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Beauty and the Werewolf (Tales of the Five Hundred Kingdoms, Book 6) Hardcover – October 18, 2011
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"Lackey's satisfying fairy tale will captivate fantasy readers with its well-imagined world and romance fans, who will relish the growing relationship and sexy scenes."
-Booklist on The Fairy Godmother
"Fans of Lackey's Valdemar series as well as general fantasy enthusiasts should enjoy this classic fairy tale with a pair of proactive, resourceful heroes."
-Library Journal on Fortune's Fool
"[P]lenty of twists and laughs...most of the fun comes from finding all the fairy tale in-jokes peppering the pages.
-Publishers Weekly on The Sleeping Beauty
"A delightful fairy tale revamp. Lackey ensures that familiar stories are turned on their ear with amusing results. Appealing characters faced with challenging circumstances keep the plot lively. You don't want to mess with godmothers!"
- RT Book Reviews on The Snow Queen --This text refers to the Mass Market Paperback edition.
About the Author
New York Times bestselling author Mercedes Lackey has written over one hundred titles and has no plans to slow down. Known best for her tales of Valdemar and The Five Hundred Kingdoms, she's also a prolific lyricist and records her own music.
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Concrete details make the story feel rooted in reality despite the thoroughly fantastical goings-on; and for once a fantasy story points up the inconveniences of invisible servants! Lackey blends several fairy tales, from Red Riding Hood to Beauty and the Beast, seamlessly and without a hiccup.
Full of quirky moments of humor as well as poignant moments when you completely sympathize with the characters - even the villain! - this is a great read - no, a MUST read - for any fan of Lackey, or indeed any fan of light fantasy.
The invisible servants were something I’ve seen before, but not done in this way. I was fairly sure I knew who was to blame for them, but had no idea exactly how they had been created. I’ve said before that Godmother Elena is my favorite Godmother in this series. And she appeared in this book, which certainly helped me like it more. Though she was not a central character as she has been in other books.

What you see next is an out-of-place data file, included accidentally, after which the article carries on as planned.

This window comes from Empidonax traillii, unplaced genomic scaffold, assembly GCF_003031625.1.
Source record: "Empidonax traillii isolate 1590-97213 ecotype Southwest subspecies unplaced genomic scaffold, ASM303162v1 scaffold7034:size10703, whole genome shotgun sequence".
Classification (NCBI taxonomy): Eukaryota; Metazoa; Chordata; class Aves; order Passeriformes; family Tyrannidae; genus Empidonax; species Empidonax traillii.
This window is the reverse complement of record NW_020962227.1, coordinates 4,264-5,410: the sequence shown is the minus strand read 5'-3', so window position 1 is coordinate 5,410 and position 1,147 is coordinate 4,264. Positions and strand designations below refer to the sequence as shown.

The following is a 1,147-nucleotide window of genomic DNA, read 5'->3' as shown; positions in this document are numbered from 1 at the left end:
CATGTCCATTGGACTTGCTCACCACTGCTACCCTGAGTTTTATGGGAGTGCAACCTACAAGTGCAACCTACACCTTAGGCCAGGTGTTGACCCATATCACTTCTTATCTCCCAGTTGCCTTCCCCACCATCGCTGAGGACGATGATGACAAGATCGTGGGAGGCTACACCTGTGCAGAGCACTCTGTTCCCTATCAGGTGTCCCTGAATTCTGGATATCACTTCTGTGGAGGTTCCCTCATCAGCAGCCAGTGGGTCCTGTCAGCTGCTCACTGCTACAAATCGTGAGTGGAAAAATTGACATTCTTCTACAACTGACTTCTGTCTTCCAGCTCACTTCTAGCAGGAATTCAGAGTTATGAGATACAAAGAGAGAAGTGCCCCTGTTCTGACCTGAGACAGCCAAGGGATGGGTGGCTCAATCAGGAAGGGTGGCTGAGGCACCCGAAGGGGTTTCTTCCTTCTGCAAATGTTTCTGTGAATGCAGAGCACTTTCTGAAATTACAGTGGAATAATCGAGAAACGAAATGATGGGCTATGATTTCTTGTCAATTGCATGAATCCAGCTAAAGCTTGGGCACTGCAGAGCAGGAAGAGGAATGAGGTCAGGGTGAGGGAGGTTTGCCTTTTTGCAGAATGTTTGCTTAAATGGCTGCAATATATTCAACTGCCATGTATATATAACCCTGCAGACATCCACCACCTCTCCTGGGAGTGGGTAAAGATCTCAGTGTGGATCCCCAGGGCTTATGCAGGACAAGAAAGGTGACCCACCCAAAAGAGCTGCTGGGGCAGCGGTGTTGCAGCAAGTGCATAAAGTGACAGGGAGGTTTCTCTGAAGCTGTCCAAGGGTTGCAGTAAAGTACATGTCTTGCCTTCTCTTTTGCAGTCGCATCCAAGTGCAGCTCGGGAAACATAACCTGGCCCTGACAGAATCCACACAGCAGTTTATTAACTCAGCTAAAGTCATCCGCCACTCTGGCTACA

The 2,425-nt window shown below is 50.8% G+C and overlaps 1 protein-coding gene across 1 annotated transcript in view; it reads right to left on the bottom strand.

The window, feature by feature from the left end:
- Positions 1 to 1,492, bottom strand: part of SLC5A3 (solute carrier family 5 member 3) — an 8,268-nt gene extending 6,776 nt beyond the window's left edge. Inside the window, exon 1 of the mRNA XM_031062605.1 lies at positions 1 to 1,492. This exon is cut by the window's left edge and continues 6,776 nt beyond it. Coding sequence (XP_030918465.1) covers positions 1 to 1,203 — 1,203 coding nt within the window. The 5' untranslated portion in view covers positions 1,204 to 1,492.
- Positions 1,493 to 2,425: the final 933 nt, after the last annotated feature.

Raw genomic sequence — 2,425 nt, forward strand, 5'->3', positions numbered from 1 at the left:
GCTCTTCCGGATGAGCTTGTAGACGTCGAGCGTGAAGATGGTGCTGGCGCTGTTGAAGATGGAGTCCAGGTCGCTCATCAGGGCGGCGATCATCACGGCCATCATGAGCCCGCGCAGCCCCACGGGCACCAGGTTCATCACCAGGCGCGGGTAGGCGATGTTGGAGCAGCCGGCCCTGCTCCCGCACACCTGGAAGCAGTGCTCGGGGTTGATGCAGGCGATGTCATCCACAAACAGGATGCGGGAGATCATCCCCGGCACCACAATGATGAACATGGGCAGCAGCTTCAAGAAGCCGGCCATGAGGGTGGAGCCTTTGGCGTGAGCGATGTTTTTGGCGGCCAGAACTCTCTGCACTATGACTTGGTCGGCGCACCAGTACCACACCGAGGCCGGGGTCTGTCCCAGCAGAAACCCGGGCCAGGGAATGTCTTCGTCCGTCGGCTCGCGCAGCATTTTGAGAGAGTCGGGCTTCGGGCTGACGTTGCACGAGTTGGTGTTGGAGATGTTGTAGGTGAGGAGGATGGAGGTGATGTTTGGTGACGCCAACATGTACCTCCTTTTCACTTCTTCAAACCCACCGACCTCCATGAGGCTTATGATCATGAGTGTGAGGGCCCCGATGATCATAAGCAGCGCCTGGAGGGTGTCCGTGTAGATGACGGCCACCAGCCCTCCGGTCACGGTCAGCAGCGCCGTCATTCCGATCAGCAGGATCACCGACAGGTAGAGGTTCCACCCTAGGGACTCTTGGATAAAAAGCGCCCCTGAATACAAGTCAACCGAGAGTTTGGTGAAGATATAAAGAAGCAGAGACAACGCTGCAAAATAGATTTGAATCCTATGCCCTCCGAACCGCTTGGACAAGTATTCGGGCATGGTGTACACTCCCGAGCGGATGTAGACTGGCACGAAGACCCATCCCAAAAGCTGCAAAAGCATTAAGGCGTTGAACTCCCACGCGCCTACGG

I’ve seen others complain that Bella was a little TOO perfect, and Eric was too obvious. Yes, that’s true. However that’s also a fairly typical characterization in fairytales. And as this is a fairytale retelling, that should have been at least somewhat expected.
I liked how Bella could have ended up a Cinderella, but did not because she was kind to her step-sisters. Treated them like actual sisters, and with the exception of not turning the household over to her step-mother’s running, she was good to her step-mother as well. There were also elements of Little Red Ridinghood in the book, to mix with the Beauty and the Beast and other bits and pieces of fairytales.
If you like fairytale retellings, I would highly recommend reading this series and this book.
(cross-posted to my blog)
Problems come when Bella is on a visit to Granny to learn some magic. She has an encounter with the Gamekeeper of the local duchy and is bitten by a werewolf. The werewolf happens to be Duke Sebastian who is under a curse to be a werewolf three nights a month. After she is bitten, she is shipped off by the king to stay with Sebastian until it is determined if she will become a werewolf herself.
Bella is both angry and frightened to have her life so disrupted. But Bella isn't anyone's idea of a victim. She quickly takes charge of her life. She gets involved in practicing her magic by making ointments, liniments and various other potions in Sebastian's long neglected still room. She also is befriended by Sebastian's invisible servants and learns more about them then Sebastian knows.
Together with Godmother Elena and the Granny Bella and Sebastian try to learn who placed the curse on him and how they can break of modify it within the bounds of The Tradition. Meanwhile, Bella has to be on the lookout for The Tradition's trying to fit her into an existing story. She has to be careful that she isn't sucked into a relationship she doesn't want with Eric, the Gamekeeper, or with Sebastian. Eric is Sebastian's bastard brother who has been guarding and protecting him since he was struck with the curse.
I especially liked Bella's character. She was managing but still kind. She was also bright and loyal. She also had quite a snarky sense of humor and a sharp tongue.
This was a fun story. I recommend it to those who love non-traditional fairy tales and who want heroines who are not just sitting around waiting to be rescued by a passing prince.